Kids YouTube Channels for Middle-School Parents

With access to media platforms like Instagram, TikTok, Snapchat and YouTube almost constant in many households, monitoring a child’s digital diet can feel like a full-time job. But experts say it is vital work.

“Understanding the rules of engagement, content moderation, user settings, parental controls and community standards is important…when having a discussion with a child about the benefits and drawbacks of using these platforms,” says Ari Lightman, a professor of digital media and marketing at Carnegie Mellon University.

While the platforms in use will be different in every household — not all parents will allow their children to use social media apps like Snapchat — statistics show YouTube is almost universal. More than half of U.S. children ages 8 to 12 said they watch online videos every day, according to a 2019 survey by Common Sense Media, a nonprofit that provides independent research for parents and educators. In that age group, often called “tweens,” 76% said that they regularly use YouTube and 53% called it their preferred media platform.

But even channels targeting middle schoolers and teens can contain content that is not age-appropriate, says Teodora Pavkovic, a psychologist, parenting coach and digital wellness expert.

“It’s incredibly important that parents educate themselves on cyber safety and digital wellness issues and pass on that knowledge to their children,” she says. “This knowledge is one of the keys to helping children benefit from the online world and remain outside of its inappropriate spaces.”

[READ: Kids YouTube Channels for Elementary School Parents.]

Avoiding Adult Themes

Entertainment channels dominate YouTube, but experts say many popular choices are not appropriate for children. Channels such as Logan Paul, PewDiePie and RiceGum may appeal to middle schoolers, but sometimes contain adult language, adult relationship themes, cultural insensitivity, heavy consumerism or the use of shock humor and risky behavior, Pavkovic says.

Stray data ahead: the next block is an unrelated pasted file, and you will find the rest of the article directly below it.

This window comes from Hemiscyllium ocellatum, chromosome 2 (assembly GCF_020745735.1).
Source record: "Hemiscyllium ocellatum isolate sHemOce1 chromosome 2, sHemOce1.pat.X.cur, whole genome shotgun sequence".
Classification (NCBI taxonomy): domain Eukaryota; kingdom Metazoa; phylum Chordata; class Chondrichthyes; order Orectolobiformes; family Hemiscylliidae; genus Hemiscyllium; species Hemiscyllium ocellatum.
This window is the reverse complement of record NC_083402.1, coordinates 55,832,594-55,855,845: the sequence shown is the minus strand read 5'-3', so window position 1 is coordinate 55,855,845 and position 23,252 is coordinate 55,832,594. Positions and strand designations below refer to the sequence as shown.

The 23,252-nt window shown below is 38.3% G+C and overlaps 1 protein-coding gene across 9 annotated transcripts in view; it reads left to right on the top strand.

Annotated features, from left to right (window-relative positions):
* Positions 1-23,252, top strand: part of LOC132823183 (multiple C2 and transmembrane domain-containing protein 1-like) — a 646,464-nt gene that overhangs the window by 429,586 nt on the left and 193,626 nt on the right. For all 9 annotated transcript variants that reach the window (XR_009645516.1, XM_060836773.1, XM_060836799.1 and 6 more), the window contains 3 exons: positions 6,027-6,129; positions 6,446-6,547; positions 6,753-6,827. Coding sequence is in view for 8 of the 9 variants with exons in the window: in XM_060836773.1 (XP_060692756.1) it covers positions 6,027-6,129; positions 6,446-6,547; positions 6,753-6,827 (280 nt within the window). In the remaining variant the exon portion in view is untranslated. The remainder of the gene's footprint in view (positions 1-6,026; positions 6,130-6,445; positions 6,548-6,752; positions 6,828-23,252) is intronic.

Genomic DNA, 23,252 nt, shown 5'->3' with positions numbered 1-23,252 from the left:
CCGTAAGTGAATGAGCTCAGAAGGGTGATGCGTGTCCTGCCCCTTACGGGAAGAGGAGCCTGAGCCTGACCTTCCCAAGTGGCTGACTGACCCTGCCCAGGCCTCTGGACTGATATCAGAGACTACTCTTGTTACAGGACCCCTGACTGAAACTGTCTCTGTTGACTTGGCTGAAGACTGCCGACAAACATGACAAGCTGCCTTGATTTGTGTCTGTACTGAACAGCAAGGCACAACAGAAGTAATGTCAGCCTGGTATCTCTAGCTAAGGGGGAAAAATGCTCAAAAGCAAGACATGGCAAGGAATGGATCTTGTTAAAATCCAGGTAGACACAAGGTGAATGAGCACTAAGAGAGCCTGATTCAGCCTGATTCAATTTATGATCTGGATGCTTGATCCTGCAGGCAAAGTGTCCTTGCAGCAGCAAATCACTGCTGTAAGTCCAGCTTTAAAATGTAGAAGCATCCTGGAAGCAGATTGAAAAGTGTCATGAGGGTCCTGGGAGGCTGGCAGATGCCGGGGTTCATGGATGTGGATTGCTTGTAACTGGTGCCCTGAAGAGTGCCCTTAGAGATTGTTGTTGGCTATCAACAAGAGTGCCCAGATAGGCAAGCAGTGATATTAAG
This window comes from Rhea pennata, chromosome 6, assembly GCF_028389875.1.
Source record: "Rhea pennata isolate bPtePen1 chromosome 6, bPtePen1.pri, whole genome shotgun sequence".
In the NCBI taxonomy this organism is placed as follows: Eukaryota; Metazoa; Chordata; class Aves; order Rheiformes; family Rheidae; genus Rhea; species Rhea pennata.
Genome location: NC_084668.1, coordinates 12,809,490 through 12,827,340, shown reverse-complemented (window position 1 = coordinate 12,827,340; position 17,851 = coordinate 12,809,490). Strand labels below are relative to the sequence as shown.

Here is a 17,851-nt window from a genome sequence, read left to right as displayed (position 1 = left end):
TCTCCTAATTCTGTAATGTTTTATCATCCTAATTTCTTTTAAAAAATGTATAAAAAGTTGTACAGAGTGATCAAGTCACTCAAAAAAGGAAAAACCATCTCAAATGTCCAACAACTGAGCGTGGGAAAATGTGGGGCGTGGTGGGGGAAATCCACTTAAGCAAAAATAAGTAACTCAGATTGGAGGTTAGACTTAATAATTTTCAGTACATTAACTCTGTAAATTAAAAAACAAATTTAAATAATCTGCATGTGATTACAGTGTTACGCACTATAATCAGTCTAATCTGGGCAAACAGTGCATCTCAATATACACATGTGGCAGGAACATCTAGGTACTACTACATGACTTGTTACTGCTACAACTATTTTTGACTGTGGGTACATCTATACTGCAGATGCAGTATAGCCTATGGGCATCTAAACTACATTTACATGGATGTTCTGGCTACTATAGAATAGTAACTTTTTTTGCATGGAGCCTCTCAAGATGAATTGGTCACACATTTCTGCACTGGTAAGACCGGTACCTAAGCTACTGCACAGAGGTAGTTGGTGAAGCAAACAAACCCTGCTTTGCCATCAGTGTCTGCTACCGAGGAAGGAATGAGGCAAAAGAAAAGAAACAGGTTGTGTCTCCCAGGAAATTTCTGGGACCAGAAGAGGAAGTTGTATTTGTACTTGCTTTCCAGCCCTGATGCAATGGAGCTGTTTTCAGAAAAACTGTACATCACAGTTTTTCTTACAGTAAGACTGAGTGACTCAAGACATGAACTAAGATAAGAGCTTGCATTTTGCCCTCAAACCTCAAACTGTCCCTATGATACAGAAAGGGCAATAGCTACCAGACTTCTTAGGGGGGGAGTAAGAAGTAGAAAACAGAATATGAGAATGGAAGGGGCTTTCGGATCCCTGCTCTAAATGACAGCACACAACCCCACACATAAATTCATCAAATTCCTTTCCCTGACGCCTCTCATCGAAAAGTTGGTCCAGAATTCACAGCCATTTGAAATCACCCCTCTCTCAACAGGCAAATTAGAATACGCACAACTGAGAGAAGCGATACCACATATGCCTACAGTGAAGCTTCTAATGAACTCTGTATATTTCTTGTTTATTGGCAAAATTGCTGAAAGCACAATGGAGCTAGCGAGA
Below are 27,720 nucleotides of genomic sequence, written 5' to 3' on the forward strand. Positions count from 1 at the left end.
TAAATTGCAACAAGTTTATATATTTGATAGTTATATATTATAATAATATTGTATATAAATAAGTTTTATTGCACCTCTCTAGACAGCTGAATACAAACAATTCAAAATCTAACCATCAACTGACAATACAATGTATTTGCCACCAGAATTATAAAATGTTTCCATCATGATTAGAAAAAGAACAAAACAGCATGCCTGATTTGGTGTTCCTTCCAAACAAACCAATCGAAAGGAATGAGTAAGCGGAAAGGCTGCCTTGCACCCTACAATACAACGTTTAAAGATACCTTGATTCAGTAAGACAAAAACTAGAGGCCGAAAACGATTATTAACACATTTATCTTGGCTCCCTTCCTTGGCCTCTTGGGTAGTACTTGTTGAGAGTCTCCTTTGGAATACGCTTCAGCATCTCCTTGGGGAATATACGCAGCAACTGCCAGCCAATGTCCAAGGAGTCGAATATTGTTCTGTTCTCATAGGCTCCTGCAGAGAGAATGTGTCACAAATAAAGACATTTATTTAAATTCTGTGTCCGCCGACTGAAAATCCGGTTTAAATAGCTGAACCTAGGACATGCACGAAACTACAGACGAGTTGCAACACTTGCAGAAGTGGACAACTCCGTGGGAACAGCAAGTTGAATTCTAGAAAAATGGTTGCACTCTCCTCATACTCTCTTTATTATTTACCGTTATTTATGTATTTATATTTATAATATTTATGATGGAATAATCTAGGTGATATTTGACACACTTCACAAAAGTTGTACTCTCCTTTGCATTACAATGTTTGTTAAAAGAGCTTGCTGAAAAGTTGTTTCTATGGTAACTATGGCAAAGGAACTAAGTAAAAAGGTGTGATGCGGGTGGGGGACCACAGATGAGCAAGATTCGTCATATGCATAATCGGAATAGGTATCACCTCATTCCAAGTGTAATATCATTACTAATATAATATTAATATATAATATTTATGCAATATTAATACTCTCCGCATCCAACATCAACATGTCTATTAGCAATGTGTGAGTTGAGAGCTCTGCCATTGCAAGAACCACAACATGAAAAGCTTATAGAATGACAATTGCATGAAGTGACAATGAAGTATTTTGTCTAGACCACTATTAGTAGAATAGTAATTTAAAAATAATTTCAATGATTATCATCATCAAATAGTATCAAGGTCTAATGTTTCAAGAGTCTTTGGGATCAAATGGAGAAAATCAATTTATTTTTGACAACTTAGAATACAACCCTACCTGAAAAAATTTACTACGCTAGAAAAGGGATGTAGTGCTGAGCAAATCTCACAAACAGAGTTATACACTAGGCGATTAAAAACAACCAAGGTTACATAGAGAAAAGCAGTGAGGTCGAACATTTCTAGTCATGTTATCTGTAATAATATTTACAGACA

“For parents of younger middle schoolers, I would lean toward avoiding these channels altogether,” she says. “For those with older middle schoolers I would strongly encourage open conversations around all of these themes. If the decision is made to consume this content, continue to have those conversations frequently.”

Of course, there is plenty of age-appropriate content to be found on YouTube, and parents can serve as guides and role models for their children, says Denise Daniels, a parenting and child development expert and creator of The Moodsters. “We need to put the (virtual) world in context for our kids and teach our children the values we want them to take away from these shows,” Daniels says.

For parents looking for age-appropriate content for middle schoolers, here are some examples.

Five YouTube Channels for Entertainment


Created by actor Rainn Wilson, who famously played the character Dwight Schrute in “The Office,” SoulPancake was designed “to chew on life’s biggest questions,” Wilson said in a recent video. The channel has featured popular series such as “Kid President” and “The Science of Happiness.” SoulPancake was acquired in 2016 by Participant Media, a company that produces entertainment designed to inspire social change.